Linux shell scripting using GNOME-Shell

Shell Scripting for beginners Part1 covered the execution of a Shell Script on WINDOWS platform with a comprehensive illustration. In this article let us practice shell scripting on LINUX platform. This is done using GNOME-shell for scripting and vim editor for modification and saving of shell scripts.

Open the terminal:  Go to Applications → Accessories → Terminal


Pre-requisite: Installation of GNOME-shell

COMMAND:

sudo apt-get install gnome-shell

OUTPUT: It takes a few seconds

[sudo] password for dell:

Reading package lists… Done

Building dependency tree…………..

After this install the vim editor using the command

sudo apt-get install vim


Creation and execution of a simple Shell Script

Let us start by creating a directory called shellscripts using mkdir command and start working there

Navigate to home directory using cd ~ command

cd ~
mkdir shellscripts
cd shellscripts

Now we are inside the shellscripts directory. Now create a new shell script called test.sh using the command:

vim test.sh

After giving vim command it creates a new file called test.sh. Press “INSERT” key to start scripting. The shell script starts with a “shabang”. In this program we display the username using $USER variable and echo command as below:

#!/bin/sh
clear
echo "Hello, $USER."

The screen should look as below:

Now save the file using ESC+w+q+! command

Grant permissions for execution of test.sh using the chmod command as below:

chmod +x test.sh

Execute the shell script using:

./test.sh

The output is as below:

Shell Scripting for beginners with a simple example Part 1

This article gives a practical exposure to beginners about shell scripting on UNIX platform. Shell script is a script for the shell command-line interpreter. Shell programming is fun and is used to automate highly repetitive time-consuming manual tasks like environment setup, post processing and configuration value changes that involve file manipulation. We can run shell scripts by installing Cygwin and use Emacs as the editor.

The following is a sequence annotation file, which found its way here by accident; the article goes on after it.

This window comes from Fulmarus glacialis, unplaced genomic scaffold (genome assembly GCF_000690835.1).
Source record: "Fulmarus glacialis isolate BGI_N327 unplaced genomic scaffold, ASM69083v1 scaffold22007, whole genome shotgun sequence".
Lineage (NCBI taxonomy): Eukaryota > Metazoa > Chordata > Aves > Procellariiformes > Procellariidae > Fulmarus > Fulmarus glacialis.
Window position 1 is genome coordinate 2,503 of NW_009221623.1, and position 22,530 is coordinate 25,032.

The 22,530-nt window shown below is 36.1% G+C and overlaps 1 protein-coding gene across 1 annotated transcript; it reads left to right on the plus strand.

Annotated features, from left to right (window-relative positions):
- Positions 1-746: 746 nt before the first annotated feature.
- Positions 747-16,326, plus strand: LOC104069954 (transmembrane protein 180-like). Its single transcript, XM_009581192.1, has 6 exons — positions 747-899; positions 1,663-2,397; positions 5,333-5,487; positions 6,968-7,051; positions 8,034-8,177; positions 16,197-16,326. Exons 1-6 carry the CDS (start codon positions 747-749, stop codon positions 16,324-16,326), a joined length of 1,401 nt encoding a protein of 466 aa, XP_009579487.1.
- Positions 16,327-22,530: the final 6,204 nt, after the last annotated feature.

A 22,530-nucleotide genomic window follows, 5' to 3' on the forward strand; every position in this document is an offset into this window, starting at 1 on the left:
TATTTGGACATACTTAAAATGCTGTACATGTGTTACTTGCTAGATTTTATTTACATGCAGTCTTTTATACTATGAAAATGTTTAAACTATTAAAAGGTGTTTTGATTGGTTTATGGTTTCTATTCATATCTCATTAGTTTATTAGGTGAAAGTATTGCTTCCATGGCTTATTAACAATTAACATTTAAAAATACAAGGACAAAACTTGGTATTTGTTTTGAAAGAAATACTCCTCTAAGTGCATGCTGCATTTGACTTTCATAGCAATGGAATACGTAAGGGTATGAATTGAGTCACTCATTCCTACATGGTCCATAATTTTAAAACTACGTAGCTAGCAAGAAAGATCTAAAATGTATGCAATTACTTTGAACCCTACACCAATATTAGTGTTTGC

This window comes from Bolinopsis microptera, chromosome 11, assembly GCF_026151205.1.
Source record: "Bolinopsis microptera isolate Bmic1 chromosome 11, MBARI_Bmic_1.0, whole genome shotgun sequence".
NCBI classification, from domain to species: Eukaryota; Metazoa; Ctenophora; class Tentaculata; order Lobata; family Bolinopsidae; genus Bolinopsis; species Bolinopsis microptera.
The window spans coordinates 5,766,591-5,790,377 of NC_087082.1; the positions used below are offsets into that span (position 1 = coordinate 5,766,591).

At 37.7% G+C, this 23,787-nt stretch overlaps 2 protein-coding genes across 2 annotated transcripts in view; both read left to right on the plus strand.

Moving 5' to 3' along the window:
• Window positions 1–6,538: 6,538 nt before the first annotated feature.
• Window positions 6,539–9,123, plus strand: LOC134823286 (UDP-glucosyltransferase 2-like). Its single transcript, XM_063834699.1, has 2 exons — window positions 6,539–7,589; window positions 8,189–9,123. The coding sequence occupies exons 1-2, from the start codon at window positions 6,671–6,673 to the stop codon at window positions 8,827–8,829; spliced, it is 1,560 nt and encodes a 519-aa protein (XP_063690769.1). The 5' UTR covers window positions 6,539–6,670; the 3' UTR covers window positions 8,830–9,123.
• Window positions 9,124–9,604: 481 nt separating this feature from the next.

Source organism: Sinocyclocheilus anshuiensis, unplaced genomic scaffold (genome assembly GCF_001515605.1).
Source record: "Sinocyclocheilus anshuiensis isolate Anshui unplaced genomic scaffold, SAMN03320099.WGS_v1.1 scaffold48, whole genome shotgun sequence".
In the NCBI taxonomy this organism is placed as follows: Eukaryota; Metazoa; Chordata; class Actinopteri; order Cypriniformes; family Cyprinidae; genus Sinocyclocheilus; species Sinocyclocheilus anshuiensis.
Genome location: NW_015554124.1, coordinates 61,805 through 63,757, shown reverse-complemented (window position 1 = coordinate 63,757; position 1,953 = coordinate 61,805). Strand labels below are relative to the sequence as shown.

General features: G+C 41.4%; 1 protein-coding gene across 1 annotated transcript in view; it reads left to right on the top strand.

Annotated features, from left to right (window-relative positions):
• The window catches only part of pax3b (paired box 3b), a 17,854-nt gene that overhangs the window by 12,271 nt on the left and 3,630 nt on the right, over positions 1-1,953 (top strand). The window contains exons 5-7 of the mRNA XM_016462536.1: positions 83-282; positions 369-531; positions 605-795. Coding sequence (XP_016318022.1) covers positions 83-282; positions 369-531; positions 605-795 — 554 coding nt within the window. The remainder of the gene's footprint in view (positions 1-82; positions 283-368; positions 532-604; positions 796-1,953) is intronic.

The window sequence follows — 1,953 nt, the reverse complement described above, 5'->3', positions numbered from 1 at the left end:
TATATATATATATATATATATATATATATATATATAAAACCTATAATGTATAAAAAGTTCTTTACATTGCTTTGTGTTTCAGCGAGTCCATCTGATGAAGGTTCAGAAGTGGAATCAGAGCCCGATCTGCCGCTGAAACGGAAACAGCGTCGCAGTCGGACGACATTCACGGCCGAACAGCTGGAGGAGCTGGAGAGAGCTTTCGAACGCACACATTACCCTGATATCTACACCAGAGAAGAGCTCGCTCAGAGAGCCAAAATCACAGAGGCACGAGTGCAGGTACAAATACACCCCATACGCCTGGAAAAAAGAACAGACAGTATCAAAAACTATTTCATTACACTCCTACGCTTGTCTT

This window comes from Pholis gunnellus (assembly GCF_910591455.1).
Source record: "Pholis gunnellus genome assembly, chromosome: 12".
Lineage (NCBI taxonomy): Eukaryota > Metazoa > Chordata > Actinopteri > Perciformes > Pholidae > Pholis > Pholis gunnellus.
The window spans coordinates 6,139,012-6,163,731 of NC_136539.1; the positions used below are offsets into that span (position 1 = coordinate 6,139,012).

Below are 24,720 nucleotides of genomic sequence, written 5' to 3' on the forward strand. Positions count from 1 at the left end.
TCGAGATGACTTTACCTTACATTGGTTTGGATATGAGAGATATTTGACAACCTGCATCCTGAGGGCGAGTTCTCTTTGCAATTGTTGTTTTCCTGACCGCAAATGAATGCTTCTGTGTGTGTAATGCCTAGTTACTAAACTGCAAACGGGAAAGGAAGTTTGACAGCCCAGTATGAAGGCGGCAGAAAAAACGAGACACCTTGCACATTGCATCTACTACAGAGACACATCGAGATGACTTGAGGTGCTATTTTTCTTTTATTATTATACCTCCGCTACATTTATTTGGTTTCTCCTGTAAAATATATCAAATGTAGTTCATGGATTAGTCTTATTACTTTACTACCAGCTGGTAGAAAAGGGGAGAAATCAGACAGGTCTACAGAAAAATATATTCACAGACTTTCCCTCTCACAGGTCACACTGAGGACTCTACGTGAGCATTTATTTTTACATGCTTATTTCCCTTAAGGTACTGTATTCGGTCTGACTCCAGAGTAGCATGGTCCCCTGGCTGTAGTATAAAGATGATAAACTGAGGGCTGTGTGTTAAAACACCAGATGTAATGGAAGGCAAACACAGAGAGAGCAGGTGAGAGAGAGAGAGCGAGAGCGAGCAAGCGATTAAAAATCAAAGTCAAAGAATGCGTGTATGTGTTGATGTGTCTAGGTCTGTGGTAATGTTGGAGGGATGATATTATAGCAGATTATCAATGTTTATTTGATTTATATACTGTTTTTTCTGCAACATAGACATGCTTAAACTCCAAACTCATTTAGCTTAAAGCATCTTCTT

We point to the interpreter (i.e) the shell in the very first line of the script. This is called shebang. #! bin/sh is the default shebang if nothing is mentioned.

Writing a simple Shell Script:

Step1:  In the shell command prompt, navigate to your home directory

sh-3.2$ cd $HOME

cd means change directory. $HOME variable refers to a directory on the operating system containing the user’s files. It can be represented in short using ~ symbol.

Step2:  In the home directory create a new file named date.sh

Step3: Modify the access rights on the file so that you can edit/save it using chmod command.

sh-3.2$ chmod 777 date.sh

Everyone has read, write and execute permissions on the file

sh-3.2$ chmod 755 date.sh

Everyone can read and execute this file but I alone should be able to modify it.

Step 4: Now let us create a simple shell script to display the date and hostname.

We store the hostname value in a variable called HOST. We use the date function to display date in the format %m-%d%-%Y. And echo command is used for displaying/printing the output on the command line.

#! /bin/sh

HOST=$(hostname)

echo “——————————————————————-”

echo “Date:$(date +”%m-%d-%Y”)              Hostname:$HOST

echo “——————————————————————-”

Step 5: Run this shell script using the command ./date.sh from the home directory where you saved it.

OUTPUT:

sh-3.2$ ./date.sh

——————————————————————-

Date:12-14-2010              Hostname:dellwin7-PC

——————————————————————-